Indonesia is one of the few countries in Southeast Asia that opened its border as soon as possible after the pandemic. As early as January 2022, Indonesia started welcoming international tourists. Many COVID-19-related policies, such as proof of RT-PCR test and wearing a mask, have been dropped.
What is the average cost for 2 weeks in Indonesia
Travelling around Indonesia is not too expensive. A stay in a hotel for a double room costs about $10-$20 a night; a hostel dorm bed is between $7-$10. For eating out, you can quickly get a nice meal for $1-$2, including food along the street.
If you want to sit in a nicer restaurant, around $3-$4 is reasonable. Imported liquor is expensive here, but local beer is affordable. Transportation is also very cheap in Indonesia by land, sea, and domestic flights.
I plan to spend around $1,000 for one person for 2 weeks in Indonesia. For those willing to stay in dorm rooms, $800 is doable, and for luxury, for $1,500, you’ll travel around comfortably – all excluding flights to and from Indonesia.
Other basic travel tips
The list below will help you plan and book your travel arrangements. I like to book at least the first two nights in advance and then book the rest later. But that only works if you are travelling during the off-season. In peak season, the best hotels get snatched fast. I also like these websites because they let me cancel for free, even until the last minute.
PINNED MAP OF TOP THINGS TO SEE IN INDONESIA
Click the icon on the top right to enlarge the map. Credit: map data: Google
2 WEEKS IN INDONESIA ITINERARY
If you wish to travel for 14 days weeks in Indonesia but don’t know where to begin, then this guide is for you. With this two-week itinerary for Indonesia, which features the top attractions and things to do, you can create the ideal trip with your friends and loved ones or even as a solo traveller.
The places you can go on particular days are listed below. I also added what you could accomplish in each city to maximize your vacation in Indonesia. To assist you in creating your own itinerary, I’ve laid out 3 sample itineraries that you may choose and modify to fit your 14 days in Indonesia.
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Itinerary #1: First Time (Jakarta, Mt Bromo, Bali, Lombok/Gili Islands)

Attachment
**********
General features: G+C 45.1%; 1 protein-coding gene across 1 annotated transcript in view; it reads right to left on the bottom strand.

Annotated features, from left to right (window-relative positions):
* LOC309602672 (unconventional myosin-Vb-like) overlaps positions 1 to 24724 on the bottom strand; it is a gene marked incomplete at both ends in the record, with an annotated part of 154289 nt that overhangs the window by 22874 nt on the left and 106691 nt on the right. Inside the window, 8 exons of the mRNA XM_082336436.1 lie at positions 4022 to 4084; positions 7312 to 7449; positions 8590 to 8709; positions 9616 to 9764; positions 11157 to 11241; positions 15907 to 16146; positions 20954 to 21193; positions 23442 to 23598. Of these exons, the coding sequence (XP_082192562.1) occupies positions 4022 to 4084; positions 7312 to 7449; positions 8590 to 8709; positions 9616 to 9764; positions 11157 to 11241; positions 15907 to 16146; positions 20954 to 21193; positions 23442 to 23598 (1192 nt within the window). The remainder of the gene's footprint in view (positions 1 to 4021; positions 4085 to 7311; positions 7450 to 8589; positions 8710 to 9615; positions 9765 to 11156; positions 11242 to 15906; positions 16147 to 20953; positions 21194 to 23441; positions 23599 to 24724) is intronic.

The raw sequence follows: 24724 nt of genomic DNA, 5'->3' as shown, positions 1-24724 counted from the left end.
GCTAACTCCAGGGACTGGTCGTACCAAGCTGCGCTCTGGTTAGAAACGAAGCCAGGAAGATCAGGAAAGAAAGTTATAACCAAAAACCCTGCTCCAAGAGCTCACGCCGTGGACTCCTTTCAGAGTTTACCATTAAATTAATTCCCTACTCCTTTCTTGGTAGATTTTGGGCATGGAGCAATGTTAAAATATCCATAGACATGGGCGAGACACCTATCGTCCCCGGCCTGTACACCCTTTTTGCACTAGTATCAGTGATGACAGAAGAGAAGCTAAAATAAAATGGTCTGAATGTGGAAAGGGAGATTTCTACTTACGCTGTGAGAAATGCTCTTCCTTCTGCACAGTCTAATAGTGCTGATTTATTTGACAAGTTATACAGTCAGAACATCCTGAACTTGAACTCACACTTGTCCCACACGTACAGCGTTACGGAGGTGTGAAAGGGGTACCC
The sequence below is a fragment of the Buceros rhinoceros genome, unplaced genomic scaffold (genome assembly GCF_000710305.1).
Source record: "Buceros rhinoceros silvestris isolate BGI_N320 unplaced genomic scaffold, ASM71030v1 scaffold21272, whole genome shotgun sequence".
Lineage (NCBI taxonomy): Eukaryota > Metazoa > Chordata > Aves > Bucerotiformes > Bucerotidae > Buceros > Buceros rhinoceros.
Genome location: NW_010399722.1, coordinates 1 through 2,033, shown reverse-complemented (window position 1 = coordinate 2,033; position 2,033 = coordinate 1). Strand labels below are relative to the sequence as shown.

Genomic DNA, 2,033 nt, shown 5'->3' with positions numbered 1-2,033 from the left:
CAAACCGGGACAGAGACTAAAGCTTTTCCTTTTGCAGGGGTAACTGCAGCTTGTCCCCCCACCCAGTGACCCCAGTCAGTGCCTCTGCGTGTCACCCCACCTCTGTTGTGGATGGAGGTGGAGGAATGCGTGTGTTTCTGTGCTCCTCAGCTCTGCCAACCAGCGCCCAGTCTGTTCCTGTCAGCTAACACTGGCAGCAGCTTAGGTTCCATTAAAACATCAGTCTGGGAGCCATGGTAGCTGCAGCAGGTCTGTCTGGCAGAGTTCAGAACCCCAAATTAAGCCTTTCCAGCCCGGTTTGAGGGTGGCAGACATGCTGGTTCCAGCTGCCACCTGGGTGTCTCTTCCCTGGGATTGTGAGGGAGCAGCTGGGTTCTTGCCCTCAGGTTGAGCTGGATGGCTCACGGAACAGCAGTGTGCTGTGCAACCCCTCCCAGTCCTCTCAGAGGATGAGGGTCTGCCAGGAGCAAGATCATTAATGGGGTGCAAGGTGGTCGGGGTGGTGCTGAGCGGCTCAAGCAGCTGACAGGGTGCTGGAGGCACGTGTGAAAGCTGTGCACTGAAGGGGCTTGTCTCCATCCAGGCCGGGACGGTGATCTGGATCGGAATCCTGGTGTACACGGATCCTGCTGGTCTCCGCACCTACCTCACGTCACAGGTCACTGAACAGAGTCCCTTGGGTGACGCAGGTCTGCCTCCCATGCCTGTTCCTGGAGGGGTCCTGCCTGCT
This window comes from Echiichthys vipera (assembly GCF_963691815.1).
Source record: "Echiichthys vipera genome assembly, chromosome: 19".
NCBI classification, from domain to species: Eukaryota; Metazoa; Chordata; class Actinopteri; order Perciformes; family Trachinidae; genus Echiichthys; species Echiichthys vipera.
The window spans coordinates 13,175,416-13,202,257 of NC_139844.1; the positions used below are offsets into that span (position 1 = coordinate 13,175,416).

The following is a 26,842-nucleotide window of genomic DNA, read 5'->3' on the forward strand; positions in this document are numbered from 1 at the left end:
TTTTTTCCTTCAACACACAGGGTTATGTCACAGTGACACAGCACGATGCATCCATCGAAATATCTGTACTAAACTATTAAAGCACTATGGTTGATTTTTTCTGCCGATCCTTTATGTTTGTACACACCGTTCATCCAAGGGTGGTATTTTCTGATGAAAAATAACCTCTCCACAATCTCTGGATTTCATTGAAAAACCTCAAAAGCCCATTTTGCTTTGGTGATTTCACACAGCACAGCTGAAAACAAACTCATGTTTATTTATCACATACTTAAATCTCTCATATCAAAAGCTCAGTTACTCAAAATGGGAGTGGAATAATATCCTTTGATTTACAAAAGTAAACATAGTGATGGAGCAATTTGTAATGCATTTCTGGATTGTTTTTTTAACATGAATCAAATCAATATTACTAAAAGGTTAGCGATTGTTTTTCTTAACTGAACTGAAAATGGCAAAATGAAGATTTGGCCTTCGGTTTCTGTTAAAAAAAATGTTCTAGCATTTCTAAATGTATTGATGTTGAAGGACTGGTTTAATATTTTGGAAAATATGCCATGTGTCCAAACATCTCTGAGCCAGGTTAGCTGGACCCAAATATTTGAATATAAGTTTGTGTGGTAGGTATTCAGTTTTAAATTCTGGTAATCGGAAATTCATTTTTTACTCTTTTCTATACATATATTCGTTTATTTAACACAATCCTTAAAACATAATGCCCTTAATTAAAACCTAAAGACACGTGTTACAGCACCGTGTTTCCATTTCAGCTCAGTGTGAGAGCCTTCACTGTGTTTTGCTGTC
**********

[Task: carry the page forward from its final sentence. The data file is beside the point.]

The “Emerald of the Equator” offers everything a traveller might desire, including mouthwatering street food, breathtaking beaches, and historic temples. But with so many places to visit and things to do in Indonesia, it might get challenging to organize the perfect trip.
This itinerary will take you from the nation’s capital, Jakarta, through Bali, one of the most well-known islands, and finally to Gili Trawangan, where you can see green sea turtles. Overall, this itinerary will provide first-time travellers with a fantastic overview of all that this amazing country has to offer.
Jakarta for 3 days
Begin your adventure at Jakarta, Indonesia’s vibrant capital, which is a cultural melting pot of traditions from Arab, Indian, Malay, and Javanese. Here, you can explore Taman Mini Indonesia Indah to glimpse traditional homes. Visit the Old Town to admire Jakarta’s architecture from the colonial period.
Javanese and Malay traditions coexist with Arab, Indian, and Dutch customs. Visit Taman Mini Indonesia Indah to see models of traditional residences from all of Indonesia’s 17,000+ islands. Visit Jakarta’s Old Town to see the deteriorating colonial architecture.
Mount Bromo for 3 days
Mount Bromo, an active volcano, is a component of the Bromo Tengger Semeru National Park. To get the best view of the volcano from the peak of Mount Penanjakan, hikers frequently depart from the nearby mountain town of Cemoro Lawang.
The park’s environment is a mixture of tropical rainforest, a desert-like region, and a chilly zone. I advise making reservations for your stay in Malang if your agenda calls for trekking Mount Bromo.
You can easily get to Mount Bromo from Jakarta by taking a flight of about 1 hour and 30 minutes. You can check out two airports, one at Surabaya (Juanda International Airport) and one at Malang (Abdul Rachman Saleh Airport). There are more flights to Surabaya because it’s a bigger city.
The flight ticket is around $60 for one way, and there are about 4 flights a day. Due to ticket availability, you can do that if you have to fly to Surabaya. Then you can travel for another hour and 30 minutes by land down to Malang.